As well as a different boat, we had quite a different crew line-up to last year. Most of the YWBS lot were unavailable, so in fact only 4 of us who competed last year were in this year's crew: that's me, James, Sarah and Mikey. In addition, we had bloggers Karen and Ian from NB Tacet, as well as Jim from Starcross, Nick and Matt, coastal boaters from the South Coast who heard about the event on Twitter, two of our friends from Cambridge, Freya and Will, neither of whom had been narrowboating before, and latecomer David, who was to be competing on a friend's boat, but ended up joining our team instead. Completing the line-up was Jumble, Ian and Karen's lovable dog. So, most of us had never met before! But it was a great bunch of people and somehow worked really well!

Last year, we has moored in Gas Street Basin but had found it very noisy. So, this year, we moved the boat around to the top of Farmers Bridge on Friday night, ready for teh off on Saturday morning. After a fairly decent night's sleep we set off apace down Farmer's Bridge and Ashted locks, then up towards the Tame Valley via Garrison Locks (this year, thanks to us, they are included in the Challenge).

Up Perry Bar (the New Thirteen) and Rushall (Ganseys), making great time through all 48 locks! I designated myself official photographer, since we had plenty to work the locks, but without Tim or Rebekah's skill, we won't have quite as well documented a weekend as we did last time!

We were then on the Wyrley and Essington (aka the Curly Wyrley), and Sarah gave us all one of the sweets of the same name to celebrate! It was on this stretch that we nearly quite literally bumped into Andy on Wandrin' Bark!

Mostly, the rain held off, and we made good time, heading up the Anglesey Branch and the Cannock Extension before tying up for the night on Pelsall Common. We made dinner as we cruised along - a big chili with rice and nachos which was gobbled up very quickly, with hardly any left for Jumble! We went to bed after a quick nightcap at the Fingerpost.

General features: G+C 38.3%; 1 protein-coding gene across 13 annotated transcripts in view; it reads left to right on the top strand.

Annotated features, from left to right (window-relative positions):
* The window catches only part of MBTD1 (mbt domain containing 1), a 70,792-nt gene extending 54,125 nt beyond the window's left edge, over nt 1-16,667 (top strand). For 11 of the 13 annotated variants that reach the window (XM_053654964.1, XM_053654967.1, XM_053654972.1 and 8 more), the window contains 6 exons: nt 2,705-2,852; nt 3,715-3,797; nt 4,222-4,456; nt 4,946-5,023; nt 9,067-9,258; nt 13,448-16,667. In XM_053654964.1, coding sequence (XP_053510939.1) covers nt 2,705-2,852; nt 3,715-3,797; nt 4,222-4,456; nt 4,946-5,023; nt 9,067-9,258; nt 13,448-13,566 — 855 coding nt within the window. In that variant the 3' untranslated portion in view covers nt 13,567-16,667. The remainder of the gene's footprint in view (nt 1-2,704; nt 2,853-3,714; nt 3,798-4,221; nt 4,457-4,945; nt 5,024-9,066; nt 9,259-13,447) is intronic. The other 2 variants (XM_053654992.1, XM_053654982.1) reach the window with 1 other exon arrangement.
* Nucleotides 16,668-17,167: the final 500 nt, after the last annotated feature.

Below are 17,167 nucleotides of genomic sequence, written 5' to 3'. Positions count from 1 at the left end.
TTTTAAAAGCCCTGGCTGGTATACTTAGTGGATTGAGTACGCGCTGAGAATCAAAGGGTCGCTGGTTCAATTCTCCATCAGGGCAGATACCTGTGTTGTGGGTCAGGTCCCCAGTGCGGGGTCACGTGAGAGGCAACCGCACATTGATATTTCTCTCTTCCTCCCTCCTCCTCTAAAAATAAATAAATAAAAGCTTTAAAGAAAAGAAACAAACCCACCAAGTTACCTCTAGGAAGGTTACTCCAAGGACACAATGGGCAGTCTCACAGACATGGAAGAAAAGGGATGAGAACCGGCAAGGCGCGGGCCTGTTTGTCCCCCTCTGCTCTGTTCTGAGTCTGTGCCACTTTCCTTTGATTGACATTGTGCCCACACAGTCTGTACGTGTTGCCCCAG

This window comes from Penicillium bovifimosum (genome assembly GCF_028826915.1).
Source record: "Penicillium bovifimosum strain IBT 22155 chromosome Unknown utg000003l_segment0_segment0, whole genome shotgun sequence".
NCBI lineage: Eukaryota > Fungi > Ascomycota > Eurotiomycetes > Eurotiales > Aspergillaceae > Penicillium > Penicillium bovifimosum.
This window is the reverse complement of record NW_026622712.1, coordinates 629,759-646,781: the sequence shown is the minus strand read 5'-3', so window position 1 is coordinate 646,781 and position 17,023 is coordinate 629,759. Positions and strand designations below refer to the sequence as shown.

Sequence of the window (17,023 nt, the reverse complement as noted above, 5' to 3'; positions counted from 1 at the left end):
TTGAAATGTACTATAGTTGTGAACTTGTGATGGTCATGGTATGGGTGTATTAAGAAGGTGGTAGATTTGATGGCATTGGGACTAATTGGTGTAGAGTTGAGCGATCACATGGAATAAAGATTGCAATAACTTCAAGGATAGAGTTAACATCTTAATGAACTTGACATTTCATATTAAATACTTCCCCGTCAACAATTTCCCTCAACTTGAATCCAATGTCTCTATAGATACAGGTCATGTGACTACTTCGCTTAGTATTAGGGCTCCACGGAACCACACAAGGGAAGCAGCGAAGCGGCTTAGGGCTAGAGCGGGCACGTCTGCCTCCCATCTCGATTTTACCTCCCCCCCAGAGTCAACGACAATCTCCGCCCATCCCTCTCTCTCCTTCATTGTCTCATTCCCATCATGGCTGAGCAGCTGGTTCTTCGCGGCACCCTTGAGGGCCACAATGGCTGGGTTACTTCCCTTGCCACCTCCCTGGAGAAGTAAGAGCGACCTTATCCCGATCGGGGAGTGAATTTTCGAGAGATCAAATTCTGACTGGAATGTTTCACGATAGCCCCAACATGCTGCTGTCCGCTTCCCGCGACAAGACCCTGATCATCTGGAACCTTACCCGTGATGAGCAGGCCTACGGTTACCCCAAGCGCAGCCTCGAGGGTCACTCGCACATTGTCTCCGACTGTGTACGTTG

On Sunday, we awoke and set off at 4:30am in pouring rain which didn't let up all day. Luckily we were mostly on the level and so a few hardy souls took turns steering, while the rest of us ensured that those on the stern were well supplied with cake and tea! David conjured up a wonderful breakfast on the somewhat rickety gas stove!

We stopped briefly in Broad Street Basin in Wolverhampton, where we said goodbye to Mikey and Freya, then we had to get back to Gas Street, rather than finishing in Walsall Town Basin with the rest. We took a little detour to go down Brades staircase locks, then the boys on the stern prevented us from feeling guilty for staying in the dry by proceeding to do both the Icknield Port Loop and the Oozels Street loop on the way back, despite the weather! We thought about going to Walksall to see the other competitors but were so tired that we decided to head home straight away. After all, I did have to pack for a week in France and leave the next day!

Thanks to all who joined us, for a fun weekend despite the weather!

More (!) photos here.

twitter // facebook // email // follow // any questions?